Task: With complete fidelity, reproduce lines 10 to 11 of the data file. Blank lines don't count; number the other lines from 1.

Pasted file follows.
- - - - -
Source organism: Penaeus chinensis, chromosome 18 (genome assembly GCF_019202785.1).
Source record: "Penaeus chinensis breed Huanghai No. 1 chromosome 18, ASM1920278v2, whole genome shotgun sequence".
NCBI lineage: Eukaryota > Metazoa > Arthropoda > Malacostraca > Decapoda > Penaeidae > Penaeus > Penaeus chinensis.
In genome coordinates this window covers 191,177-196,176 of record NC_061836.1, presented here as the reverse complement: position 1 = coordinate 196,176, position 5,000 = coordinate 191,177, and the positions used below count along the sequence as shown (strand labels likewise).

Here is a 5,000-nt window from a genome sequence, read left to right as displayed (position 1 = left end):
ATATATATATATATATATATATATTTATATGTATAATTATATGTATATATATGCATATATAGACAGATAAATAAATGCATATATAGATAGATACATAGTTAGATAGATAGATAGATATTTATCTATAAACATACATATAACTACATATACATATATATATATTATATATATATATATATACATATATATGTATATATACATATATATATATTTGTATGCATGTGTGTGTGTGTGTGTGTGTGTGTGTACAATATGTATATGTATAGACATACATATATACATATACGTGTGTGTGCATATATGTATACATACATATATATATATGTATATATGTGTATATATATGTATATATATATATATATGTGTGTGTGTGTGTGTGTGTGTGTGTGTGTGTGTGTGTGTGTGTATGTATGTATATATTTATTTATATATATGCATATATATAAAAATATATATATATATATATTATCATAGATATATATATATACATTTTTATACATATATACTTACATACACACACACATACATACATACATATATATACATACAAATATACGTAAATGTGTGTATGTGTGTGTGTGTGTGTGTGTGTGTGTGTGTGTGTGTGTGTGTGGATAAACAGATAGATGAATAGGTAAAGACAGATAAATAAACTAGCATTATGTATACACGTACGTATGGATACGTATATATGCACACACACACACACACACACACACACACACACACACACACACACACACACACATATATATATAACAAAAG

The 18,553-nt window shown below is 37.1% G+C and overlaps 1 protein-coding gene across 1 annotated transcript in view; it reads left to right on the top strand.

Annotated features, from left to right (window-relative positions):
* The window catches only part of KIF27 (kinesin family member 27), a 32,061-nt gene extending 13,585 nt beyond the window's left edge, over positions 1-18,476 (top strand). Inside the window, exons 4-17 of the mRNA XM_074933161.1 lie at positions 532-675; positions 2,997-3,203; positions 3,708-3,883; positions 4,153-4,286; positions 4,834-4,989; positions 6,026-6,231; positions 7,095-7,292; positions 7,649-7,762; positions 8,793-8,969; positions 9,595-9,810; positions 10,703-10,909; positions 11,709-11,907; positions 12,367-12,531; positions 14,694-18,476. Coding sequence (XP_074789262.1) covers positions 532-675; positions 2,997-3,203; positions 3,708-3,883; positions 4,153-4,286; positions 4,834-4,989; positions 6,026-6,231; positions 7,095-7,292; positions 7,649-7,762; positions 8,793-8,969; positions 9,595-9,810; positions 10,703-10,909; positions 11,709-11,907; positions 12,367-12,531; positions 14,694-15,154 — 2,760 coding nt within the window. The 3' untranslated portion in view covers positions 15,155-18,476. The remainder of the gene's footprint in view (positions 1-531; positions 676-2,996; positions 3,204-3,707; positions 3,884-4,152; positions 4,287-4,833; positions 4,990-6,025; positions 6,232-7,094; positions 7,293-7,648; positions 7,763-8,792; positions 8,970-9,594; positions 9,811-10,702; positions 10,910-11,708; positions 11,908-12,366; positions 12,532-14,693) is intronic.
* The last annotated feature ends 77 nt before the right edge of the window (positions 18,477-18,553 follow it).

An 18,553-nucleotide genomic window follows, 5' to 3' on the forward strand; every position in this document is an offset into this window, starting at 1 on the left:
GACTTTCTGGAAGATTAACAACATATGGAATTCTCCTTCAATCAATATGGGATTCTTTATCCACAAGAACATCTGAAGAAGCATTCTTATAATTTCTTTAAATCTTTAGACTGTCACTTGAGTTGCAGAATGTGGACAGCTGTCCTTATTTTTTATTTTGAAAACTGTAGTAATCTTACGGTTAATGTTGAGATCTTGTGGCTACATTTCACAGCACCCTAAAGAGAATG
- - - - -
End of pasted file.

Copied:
* The last annotated feature ends 77 nt before the right edge of the window (positions 18,477-18,553 follow it).

An 18,553-nucleotide genomic window follows, 5' to 3' on the forward strand; every position in this document is an offset into this window, starting at 1 on the left: